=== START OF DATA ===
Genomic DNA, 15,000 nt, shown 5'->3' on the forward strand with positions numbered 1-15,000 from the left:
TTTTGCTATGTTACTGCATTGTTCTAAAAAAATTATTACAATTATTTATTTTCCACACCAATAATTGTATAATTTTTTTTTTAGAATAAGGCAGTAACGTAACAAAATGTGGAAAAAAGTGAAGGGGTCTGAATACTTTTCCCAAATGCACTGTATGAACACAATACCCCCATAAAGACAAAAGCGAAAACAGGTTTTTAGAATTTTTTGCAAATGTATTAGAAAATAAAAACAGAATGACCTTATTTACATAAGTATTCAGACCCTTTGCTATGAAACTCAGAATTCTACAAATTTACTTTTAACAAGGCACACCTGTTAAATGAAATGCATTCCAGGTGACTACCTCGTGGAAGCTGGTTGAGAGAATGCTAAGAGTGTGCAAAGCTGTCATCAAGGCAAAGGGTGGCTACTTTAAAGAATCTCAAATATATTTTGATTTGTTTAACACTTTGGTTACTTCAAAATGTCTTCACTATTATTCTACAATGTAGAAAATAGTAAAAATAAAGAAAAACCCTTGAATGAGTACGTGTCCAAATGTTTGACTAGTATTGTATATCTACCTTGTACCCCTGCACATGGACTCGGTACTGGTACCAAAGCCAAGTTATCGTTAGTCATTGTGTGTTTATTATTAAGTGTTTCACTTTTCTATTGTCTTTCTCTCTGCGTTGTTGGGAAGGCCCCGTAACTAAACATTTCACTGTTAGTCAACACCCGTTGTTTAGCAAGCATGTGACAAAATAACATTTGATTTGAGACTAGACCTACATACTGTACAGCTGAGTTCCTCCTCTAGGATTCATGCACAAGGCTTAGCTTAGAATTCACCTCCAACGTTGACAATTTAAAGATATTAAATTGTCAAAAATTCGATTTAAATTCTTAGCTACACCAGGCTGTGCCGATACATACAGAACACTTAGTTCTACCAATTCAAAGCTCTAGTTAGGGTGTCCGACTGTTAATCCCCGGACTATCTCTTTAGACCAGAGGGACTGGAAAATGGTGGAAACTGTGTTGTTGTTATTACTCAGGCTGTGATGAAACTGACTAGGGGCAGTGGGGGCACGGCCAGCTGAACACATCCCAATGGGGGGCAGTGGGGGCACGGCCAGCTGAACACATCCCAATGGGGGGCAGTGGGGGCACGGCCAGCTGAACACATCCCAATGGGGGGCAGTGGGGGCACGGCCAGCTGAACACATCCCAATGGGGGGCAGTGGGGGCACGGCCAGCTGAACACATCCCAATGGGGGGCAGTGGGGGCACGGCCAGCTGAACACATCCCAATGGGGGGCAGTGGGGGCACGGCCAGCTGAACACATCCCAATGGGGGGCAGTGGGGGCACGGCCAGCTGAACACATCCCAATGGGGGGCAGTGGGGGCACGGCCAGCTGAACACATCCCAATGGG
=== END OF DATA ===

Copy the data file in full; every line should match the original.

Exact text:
Genomic DNA, 15,000 nt, shown 5'->3' on the forward strand with positions numbered 1-15,000 from the left:
TTTTGCTATGTTACTGCATTGTTCTAAAAAAATTATTACAATTATTTATTTTCCACACCAATAATTGTATAATTTTTTTTTTAGAATAAGGCAGTAACGTAACAAAATGTGGAAAAAAGTGAAGGGGTCTGAATACTTTTCCCAAATGCACTGTATGAACACAATACCCCCATAAAGACAAAAGCGAAAACAGGTTTTTAGAATTTTTTGCAAATGTATTAGAAAATAAAAACAGAATGACCTTATTTACATAAGTATTCAGACCCTTTGCTATGAAACTCAGAATTCTACAAATTTACTTTTAACAAGGCACACCTGTTAAATGAAATGCATTCCAGGTGACTACCTCGTGGAAGCTGGTTGAGAGAATGCTAAGAGTGTGCAAAGCTGTCATCAAGGCAAAGGGTGGCTACTTTAAAGAATCTCAAATATATTTTGATTTGTTTAACACTTTGGTTACTTCAAAATGTCTTCACTATTATTCTACAATGTAGAAAATAGTAAAAATAAAGAAAAACCCTTGAATGAGTACGTGTCCAAATGTTTGACTAGTATTGTATATCTACCTTGTACCCCTGCACATGGACTCGGTACTGGTACCAAAGCCAAGTTATCGTTAGTCATTGTGTGTTTATTATTAAGTGTTTCACTTTTCTATTGTCTTTCTCTCTGCGTTGTTGGGAAGGCCCCGTAACTAAACATTTCACTGTTAGTCAACACCCGTTGTTTAGCAAGCATGTGACAAAATAACATTTGATTTGAGACTAGACCTACATACTGTACAGCTGAGTTCCTCCTCTAGGATTCATGCACAAGGCTTAGCTTAGAATTCACCTCCAACGTTGACAATTTAAAGATATTAAATTGTCAAAAATTCGATTTAAATTCTTAGCTACACCAGGCTGTGCCGATACATACAGAACACTTAGTTCTACCAATTCAAAGCTCTAGTTAGGGTGTCCGACTGTTAATCCCCGGACTATCTCTTTAGACCAGAGGGACTGGAAAATGGTGGAAACTGTGTTGTTGTTATTACTCAGGCTGTGATGAAACTGACTAGGGGCAGTGGGGGCACGGCCAGCTGAACACATCCCAATGGGGGGCAGTGGGGGCACGGCCAGCTGAACACATCCCAATGGGGGGCAGTGGGGGCACGGCCAGCTGAACACATCCCAATGGGGGGCAGTGGGGGCACGGCCAGCTGAACACATCCCAATGGGGGGCAGTGGGGGCACGGCCAGCTGAACACATCCCAATGGGGGGCAGTGGGGGCACGGCCAGCTGAACACATCCCAATGGGGGGCAGTGGGGGCACGGCCAGCTGAACACATCCCAATGGGGGGCAGTGGGGGCACGGCCAGCTGAACACATCCCAATGGGGGGCAGTGGGGGCACGGCCAGCTGAACACATCCCAATGGG